Manufacturing ISM Report On Business data is seasonally adjusted for the New Orders, Production, Employment and Supplier Deliveries Indexes.  

COMMODITIES REPORTED UP/DOWN IN PRICE AND IN SHORT SUPPLY

Commodities Up in Price

Aluminum* (14); Caustic Soda (6); Copper (2); Corrugate (15); Electrical Components; Memory; Polypropylene (4); Rubber; Steel; Steel — Scrap; Steel — Hot Rolled (13); Stainless Steel; and Titanium Dioxide (3).

Commodities Down in Price 

Aluminum*.

Commodities in Short Supply

Capacitors (6); Electrical Components; Resistors (2); and Titanium Dioxide (2).

Note: The number of consecutive months the commodity is listed is indicated after each item.

*Indicates both up and down in price.

DECEMBER 2017 MANUFACTURING INDEX SUMMARIES

PMI

Manufacturing expanded in December as the PMI registered 59.7%, an increase of 1.5 percentage points from the November reading of 58.2%. "This indicates growth in manufacturing for the 16th consecutive month, led by strong expansion in new orders and production with hiring growing at a slower rate and supplier deliveries continuing to struggle," says Fiore. A reading above 50% indicates that the manufacturing economy is generally expanding; below 50% indicates that it is generally contracting.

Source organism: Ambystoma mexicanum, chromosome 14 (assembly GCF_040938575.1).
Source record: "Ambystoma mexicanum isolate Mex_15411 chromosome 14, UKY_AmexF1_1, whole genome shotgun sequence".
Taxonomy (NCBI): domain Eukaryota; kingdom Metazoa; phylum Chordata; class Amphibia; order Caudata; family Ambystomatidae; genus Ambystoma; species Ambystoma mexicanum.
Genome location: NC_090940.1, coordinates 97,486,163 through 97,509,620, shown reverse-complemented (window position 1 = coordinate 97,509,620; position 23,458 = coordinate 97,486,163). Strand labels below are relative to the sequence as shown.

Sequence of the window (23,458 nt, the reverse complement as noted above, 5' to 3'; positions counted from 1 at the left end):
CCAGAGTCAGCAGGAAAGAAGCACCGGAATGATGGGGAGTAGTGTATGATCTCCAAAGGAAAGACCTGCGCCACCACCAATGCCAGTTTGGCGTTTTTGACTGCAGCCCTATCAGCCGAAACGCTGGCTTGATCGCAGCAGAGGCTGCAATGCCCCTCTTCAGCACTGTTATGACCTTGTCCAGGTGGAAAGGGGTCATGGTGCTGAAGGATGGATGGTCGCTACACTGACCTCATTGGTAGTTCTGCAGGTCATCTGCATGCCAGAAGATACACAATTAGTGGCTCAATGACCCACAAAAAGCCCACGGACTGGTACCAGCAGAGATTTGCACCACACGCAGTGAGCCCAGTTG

A PMI above 43.3%, over a period of time, generally indicates an expansion of the overall economy. Therefore, the December PMI indicates growth for the 103rd consecutive month in the overall economy and the 16th straight month of growth in the manufacturing sector. Fiore says, "The past relationship between the PMI and the overall economy indicates that the average PMI for January through December (57.6%) corresponds to a 4.5% increase in real gross domestic product (GDP) on an annualized basis. In addition, if the PMI for December (59.7%) is annualized, it corresponds to a 5.2% increase in real GDP annually."